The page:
By Ellie Broughton
GP leaders have raised major concerns over the Government's revised counter-terrorism strategy that requires doctors and other health professionals to identify people who are 'vulnerable to radicalism'.
Under the Prevent strategy - that aims to 'prevent people from being drawn into terrorism and ensure that they are given appropriate advice and support' - the medical profession will be expected to identify and report anyone they suspect of being 'vulnerable to radicalism'.
The strategy has already come up against stiff opposition from the BMA, who says it will threaten trust in the doctor-patient relationship.
The Home Office document says: 'Given the very high numbers of people who come into contact with health professionals in this country, the sector is a critical partner in Prevent.'
'There are clearly many opportunities for doctors, nurses and other staff to help protect people from radicalisation. The key challenge is to ensure that healthcare workers can identify the signs that someone is vulnerable to radicalisation, interpret those signs correctly and access the relevant support.'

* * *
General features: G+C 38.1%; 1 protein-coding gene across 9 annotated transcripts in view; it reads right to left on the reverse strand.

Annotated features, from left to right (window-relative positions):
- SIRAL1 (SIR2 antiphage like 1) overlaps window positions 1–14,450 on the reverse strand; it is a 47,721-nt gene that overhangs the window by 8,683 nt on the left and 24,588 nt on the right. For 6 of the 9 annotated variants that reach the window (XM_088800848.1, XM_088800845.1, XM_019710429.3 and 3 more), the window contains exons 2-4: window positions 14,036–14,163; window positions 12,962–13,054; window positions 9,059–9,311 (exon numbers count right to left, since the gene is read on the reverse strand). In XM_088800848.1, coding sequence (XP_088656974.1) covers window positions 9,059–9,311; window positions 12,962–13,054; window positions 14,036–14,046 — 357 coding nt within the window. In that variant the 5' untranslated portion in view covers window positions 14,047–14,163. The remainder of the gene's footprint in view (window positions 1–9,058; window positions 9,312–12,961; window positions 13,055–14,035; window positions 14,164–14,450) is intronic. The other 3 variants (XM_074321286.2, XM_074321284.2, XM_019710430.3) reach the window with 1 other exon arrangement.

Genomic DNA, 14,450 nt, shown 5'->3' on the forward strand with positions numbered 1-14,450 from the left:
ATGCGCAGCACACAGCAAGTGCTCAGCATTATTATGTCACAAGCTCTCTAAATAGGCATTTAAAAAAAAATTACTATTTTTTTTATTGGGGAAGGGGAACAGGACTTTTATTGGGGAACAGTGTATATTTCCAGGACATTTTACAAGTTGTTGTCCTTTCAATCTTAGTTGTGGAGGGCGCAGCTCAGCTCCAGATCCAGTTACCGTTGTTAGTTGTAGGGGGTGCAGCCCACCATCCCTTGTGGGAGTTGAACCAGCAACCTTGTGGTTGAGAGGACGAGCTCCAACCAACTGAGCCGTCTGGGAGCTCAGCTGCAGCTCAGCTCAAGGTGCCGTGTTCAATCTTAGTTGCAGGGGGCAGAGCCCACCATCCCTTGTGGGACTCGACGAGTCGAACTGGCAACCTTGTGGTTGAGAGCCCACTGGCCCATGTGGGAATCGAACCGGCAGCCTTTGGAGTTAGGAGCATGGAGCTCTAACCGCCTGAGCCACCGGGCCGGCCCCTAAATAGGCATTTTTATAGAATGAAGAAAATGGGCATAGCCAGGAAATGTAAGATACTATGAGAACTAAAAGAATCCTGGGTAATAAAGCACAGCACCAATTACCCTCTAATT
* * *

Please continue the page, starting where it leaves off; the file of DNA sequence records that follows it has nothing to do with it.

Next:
The British Medical Association said the strategy 'goes a lot further' than the requirement that doctors were allowed to breach patient confidentiality in the public interest – for example, if they thought someone was going to blow up a bus.
She said: 'Doctors cannot look into the future and say how someone might behave. This would threaten the trust of the doctor- patient relationship.'
'A doctor's role is to treat the patient in front of them, not predict how the patient will behave in future.'
A member of the BMA's Equality and Diversity Committee Dr Kailash Chand supported this argument: 'As citizens its our duty to see what we can do to help the state as a normal citizen. But as a GP I think that's totally out of order, asking GPs to act as policemen.'